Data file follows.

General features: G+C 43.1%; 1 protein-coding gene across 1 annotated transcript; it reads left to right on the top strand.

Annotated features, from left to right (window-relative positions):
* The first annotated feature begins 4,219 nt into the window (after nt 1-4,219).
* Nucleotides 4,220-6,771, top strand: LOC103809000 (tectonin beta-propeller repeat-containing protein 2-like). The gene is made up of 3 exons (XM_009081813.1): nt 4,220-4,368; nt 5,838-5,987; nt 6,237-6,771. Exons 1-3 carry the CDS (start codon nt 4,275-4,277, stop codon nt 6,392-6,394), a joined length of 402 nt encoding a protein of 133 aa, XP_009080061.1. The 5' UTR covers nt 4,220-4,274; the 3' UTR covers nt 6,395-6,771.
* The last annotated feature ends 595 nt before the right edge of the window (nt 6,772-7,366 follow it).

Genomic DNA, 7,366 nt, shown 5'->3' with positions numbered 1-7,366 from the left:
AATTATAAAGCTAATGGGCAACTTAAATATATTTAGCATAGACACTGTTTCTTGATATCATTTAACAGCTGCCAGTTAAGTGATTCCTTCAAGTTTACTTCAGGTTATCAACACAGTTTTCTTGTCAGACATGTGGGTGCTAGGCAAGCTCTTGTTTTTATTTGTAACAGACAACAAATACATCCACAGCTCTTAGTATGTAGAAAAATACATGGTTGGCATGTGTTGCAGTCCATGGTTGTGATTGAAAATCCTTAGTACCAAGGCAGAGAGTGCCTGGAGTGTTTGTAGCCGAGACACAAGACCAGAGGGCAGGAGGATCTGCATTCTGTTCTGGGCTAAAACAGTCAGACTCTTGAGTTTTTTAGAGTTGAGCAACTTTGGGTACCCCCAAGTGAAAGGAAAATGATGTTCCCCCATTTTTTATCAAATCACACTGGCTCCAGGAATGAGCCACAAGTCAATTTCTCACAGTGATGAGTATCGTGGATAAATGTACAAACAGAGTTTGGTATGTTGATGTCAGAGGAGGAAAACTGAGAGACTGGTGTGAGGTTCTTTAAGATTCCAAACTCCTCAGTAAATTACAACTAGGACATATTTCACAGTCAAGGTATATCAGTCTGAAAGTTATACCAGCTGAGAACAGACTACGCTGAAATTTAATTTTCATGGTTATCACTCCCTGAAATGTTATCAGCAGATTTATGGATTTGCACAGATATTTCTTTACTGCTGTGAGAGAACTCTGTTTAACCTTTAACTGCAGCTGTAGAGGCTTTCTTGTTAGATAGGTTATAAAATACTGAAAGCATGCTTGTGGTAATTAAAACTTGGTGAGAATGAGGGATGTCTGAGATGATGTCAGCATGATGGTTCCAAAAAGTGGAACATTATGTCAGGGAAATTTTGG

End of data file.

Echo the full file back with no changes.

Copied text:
General features: G+C 43.1%; 1 protein-coding gene across 1 annotated transcript; it reads left to right on the top strand.

Annotated features, from left to right (window-relative positions):
* The first annotated feature begins 4,219 nt into the window (after nt 1-4,219).
* Nucleotides 4,220-6,771, top strand: LOC103809000 (tectonin beta-propeller repeat-containing protein 2-like). The gene is made up of 3 exons (XM_009081813.1): nt 4,220-4,368; nt 5,838-5,987; nt 6,237-6,771. Exons 1-3 carry the CDS (start codon nt 4,275-4,277, stop codon nt 6,392-6,394), a joined length of 402 nt encoding a protein of 133 aa, XP_009080061.1. The 5' UTR covers nt 4,220-4,274; the 3' UTR covers nt 6,395-6,771.
* The last annotated feature ends 595 nt before the right edge of the window (nt 6,772-7,366 follow it).

Genomic DNA, 7,366 nt, shown 5'->3' with positions numbered 1-7,366 from the left:
AATTATAAAGCTAATGGGCAACTTAAATATATTTAGCATAGACACTGTTTCTTGATATCATTTAACAGCTGCCAGTTAAGTGATTCCTTCAAGTTTACTTCAGGTTATCAACACAGTTTTCTTGTCAGACATGTGGGTGCTAGGCAAGCTCTTGTTTTTATTTGTAACAGACAACAAATACATCCACAGCTCTTAGTATGTAGAAAAATACATGGTTGGCATGTGTTGCAGTCCATGGTTGTGATTGAAAATCCTTAGTACCAAGGCAGAGAGTGCCTGGAGTGTTTGTAGCCGAGACACAAGACCAGAGGGCAGGAGGATCTGCATTCTGTTCTGGGCTAAAACAGTCAGACTCTTGAGTTTTTTAGAGTTGAGCAACTTTGGGTACCCCCAAGTGAAAGGAAAATGATGTTCCCCCATTTTTTATCAAATCACACTGGCTCCAGGAATGAGCCACAAGTCAATTTCTCACAGTGATGAGTATCGTGGATAAATGTACAAACAGAGTTTGGTATGTTGATGTCAGAGGAGGAAAACTGAGAGACTGGTGTGAGGTTCTTTAAGATTCCAAACTCCTCAGTAAATTACAACTAGGACATATTTCACAGTCAAGGTATATCAGTCTGAAAGTTATACCAGCTGAGAACAGACTACGCTGAAATTTAATTTTCATGGTTATCACTCCCTGAAATGTTATCAGCAGATTTATGGATTTGCACAGATATTTCTTTACTGCTGTGAGAGAACTCTGTTTAACCTTTAACTGCAGCTGTAGAGGCTTTCTTGTTAGATAGGTTATAAAATACTGAAAGCATGCTTGTGGTAATTAAAACTTGGTGAGAATGAGGGATGTCTGAGATGATGTCAGCATGATGGTTCCAAAAAGTGGAACATTATGTCAGGGAAATTTTGG